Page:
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Mark McCormack

Teaching on internet from home

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If you have broadband or similar speed internet connection and Windows XP you can enjoy teaching in your free time for us for good rates of pay wherever you live.

Applicants must be native English speakers. No qualifications are neccesary. Full training given.

If you are interested in receiving more information please send a brief CV to info@mypacemyplace.com

Best wishes

Mark McCormack

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Can you teach if you are unqualified?

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Derek asks:

Can you teach if you are unqualified?

A very good question! Teaching a language face-to-face requires high-level training. Teaching a language online requires highly specialised training. Personally, I would not employ anyone who had did not have a degree-level qualification in the relevant language, plus a teaching qualification (e.g. PGCE), plus some kind of qualification in online education and training - v. the courses offered at the Institute of Education, London University: http://www.ioe.ac.uk/english/OET.htm

An excellent introduction to language learning online is:

Felix U. (ed.) (2003) Language learning online: towards best practice, Lisse: Swets & Zeitlinger. ISBN 90 265 1948 6.

See also:

Felix U. (2001) Beyond Babel: language learning online, Melbourne: Language Australia. Book plus CD-ROM, ISBN 1 876768 25 8.

Language learning online features prominently in papers presented at the regular EUROCALL, IALLT and CALICO conferences:

http://www.eurocall-languages.org (Europe)

http://www.calico.org (USA)

http://www.iallt.org (USA) - combines with the Japan Association for Language Education and Technology (LET) for FLEAT 5 in 2005: http://ce.byu.edu/cw/fleat5/

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Guest Andrew Moore

The use of Internet technologies poses a challenge to those who seek to regulate teaching through the qualifications of the practitioner.

I'm no worshipper of the market, but I've seen plenty of evidence of the ways in which education, in the UK, anyway, has built itself into great edifices that serve the teacher rather than the learner.

To teach in a state school in England, one usually needs certain base qualifications - the state defines what is a qualified teacher. This status is not a requirement of teachers in independent schools, which are often represented as examples of excellence.

In one sense, one can only teach if one is qualified. But real qualification lies in what you can do, rather than what someone said that you could do at some point in the past. I think that I am qualified to teach, but do not think this has much to do with the passing of exams and a probation period as a teacher - it's more about what I learned since...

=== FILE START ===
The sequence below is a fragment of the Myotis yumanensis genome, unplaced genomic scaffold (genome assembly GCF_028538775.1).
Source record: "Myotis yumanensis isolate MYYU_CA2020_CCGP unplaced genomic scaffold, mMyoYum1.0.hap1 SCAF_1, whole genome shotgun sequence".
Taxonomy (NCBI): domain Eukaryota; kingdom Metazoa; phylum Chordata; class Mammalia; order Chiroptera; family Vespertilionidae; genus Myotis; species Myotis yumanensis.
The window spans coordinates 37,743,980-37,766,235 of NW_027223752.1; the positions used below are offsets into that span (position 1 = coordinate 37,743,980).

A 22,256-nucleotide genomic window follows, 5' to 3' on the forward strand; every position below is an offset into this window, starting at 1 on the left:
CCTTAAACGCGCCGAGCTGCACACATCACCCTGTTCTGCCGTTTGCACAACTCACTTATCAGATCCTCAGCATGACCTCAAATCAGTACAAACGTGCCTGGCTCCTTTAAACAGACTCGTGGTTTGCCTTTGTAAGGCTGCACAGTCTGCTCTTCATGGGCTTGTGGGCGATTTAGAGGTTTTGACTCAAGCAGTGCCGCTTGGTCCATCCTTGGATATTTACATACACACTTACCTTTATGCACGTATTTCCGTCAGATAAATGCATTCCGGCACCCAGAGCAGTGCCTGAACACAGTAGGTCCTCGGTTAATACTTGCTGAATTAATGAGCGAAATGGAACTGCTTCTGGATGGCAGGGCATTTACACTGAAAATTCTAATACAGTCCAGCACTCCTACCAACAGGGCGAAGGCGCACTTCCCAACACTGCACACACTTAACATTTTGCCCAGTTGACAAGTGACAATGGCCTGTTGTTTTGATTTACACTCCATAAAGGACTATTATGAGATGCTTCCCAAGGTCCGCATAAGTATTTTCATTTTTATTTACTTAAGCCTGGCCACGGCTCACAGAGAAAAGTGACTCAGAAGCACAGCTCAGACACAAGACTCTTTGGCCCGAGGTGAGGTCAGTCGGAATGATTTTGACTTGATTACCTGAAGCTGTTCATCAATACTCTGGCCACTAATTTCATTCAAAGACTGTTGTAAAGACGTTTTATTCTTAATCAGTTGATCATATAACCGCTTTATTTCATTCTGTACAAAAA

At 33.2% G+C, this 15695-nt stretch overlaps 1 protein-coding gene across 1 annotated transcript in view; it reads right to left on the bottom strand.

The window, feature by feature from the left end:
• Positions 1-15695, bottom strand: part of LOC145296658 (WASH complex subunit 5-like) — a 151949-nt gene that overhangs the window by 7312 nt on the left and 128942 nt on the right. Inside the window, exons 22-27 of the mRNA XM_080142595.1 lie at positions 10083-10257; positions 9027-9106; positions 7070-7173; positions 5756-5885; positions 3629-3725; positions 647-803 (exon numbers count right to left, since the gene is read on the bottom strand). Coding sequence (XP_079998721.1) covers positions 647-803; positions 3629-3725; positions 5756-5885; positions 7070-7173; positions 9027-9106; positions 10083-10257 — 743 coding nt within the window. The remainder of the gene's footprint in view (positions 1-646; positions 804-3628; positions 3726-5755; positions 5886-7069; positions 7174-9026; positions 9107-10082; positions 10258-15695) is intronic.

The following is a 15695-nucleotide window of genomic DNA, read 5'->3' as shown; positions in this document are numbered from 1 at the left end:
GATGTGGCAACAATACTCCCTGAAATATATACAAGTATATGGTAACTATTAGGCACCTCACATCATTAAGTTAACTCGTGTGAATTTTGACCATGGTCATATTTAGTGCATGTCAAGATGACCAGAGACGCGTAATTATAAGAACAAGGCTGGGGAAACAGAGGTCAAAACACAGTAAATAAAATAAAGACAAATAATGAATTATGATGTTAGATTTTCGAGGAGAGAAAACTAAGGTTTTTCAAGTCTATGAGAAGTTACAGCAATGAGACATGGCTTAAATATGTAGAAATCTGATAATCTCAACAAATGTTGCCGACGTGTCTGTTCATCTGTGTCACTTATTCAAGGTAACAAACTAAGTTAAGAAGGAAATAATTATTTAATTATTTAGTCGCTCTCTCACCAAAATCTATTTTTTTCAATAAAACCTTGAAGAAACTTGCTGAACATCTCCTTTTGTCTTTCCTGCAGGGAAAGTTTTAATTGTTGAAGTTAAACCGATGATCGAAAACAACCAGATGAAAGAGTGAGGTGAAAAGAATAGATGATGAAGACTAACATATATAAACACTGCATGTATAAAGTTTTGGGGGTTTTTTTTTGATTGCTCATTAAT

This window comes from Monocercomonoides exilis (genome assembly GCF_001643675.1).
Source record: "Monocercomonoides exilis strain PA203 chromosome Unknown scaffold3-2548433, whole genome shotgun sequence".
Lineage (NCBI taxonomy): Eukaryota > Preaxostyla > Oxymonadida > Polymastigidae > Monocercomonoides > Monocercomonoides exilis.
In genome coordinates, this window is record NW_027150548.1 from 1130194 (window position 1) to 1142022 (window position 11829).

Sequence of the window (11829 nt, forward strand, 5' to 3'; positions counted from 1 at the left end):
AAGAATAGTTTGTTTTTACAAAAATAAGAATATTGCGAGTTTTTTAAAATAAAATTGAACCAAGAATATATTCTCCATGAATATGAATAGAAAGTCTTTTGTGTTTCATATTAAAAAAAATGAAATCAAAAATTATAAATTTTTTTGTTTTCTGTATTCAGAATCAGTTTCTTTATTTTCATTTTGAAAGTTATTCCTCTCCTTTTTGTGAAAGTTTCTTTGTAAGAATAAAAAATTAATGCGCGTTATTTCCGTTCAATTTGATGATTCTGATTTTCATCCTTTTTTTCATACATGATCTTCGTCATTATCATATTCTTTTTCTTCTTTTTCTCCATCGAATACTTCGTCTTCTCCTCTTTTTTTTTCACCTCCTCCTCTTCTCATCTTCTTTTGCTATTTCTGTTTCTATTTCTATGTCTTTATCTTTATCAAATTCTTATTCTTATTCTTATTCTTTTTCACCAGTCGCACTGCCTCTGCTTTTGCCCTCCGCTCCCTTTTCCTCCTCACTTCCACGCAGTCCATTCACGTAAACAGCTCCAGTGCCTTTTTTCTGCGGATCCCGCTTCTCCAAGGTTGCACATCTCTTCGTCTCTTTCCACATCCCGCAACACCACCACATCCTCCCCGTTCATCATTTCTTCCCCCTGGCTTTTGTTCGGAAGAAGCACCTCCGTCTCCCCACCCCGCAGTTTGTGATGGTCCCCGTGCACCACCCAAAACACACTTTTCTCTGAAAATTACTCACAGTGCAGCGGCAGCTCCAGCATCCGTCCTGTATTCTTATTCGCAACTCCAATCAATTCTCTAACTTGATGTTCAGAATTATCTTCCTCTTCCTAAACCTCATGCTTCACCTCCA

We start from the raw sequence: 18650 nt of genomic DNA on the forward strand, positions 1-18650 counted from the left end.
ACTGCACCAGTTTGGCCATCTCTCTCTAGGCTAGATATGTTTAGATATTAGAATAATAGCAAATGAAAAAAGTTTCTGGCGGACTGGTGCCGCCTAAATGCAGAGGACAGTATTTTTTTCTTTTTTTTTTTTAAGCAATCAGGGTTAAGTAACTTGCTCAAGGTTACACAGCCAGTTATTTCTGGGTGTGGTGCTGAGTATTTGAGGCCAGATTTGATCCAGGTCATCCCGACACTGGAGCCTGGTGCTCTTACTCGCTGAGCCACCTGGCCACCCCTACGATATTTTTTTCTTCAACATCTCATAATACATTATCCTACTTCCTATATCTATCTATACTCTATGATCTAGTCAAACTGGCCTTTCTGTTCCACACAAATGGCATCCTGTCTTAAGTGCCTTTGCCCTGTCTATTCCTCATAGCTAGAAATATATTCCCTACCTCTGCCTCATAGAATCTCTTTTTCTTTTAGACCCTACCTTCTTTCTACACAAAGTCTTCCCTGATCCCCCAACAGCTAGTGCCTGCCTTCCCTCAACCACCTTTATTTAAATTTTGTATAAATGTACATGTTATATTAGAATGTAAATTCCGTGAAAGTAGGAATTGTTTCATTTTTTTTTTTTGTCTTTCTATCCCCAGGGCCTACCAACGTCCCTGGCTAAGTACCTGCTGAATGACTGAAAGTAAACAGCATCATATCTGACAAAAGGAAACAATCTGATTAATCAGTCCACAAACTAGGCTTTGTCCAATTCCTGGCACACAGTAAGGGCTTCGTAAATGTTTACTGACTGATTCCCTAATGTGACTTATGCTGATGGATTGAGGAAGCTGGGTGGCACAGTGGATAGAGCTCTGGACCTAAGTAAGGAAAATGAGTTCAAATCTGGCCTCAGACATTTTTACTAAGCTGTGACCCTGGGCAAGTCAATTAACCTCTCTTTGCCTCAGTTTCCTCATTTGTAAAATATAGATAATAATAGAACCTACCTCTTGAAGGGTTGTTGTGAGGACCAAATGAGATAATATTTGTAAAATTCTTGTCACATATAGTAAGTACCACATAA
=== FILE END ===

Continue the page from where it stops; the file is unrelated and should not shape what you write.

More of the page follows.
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This is a very interesting issue.

Is it the case that schools can be replaced by online training if enough people have computer access? This would save the government a fortune.

I am not of course asking whether this is a desirable outcome. There are several reasons why it would not -

* the lack of social interaction

* loss of the opportunity of learning to work with pupils from different backgrounds and with different skills

* the lack of qualified instruction

* I would have to go back to selling oranges :)

However the key matters for the government would be:

1 it is cheaper

2 it could be manipulated to produce good statistics

3 it is cheaper

OK 3 is the same as 1 but you know what New Labour is like :D

Have a nice day

Derek

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This is what we do here in Kalmar!

I've been working with a team of Internet tutors in New Zealand, Australia and Spain since 1996. It's a really interesting experience, since, when it works, you can bring expertise from wherever it happens to be directly to the students, wherever they happen to be.

We've just started developing an in-service training course for teachers who suddenly find themselves faced with teaching English as a foreign language. Many of them lack the basic university courses they need in order to be eligible for the more advanced courses which will gain them promotion (as well as giving them more of what they need). The problem is that, by definition, they can't take time out and study full-time (since they've got jobs and lives somewhere else). They're also spread out over a wide geographical area.

Now this is the sort of situation that gets the bureaucrats salivating. Problem is that they can nearly never get the actual teaching and learning to work. You can put on a good show at a conference describing the opportunities IT *can* provide … but it all usually falls apart when you try to apply the practices of the call centre to education.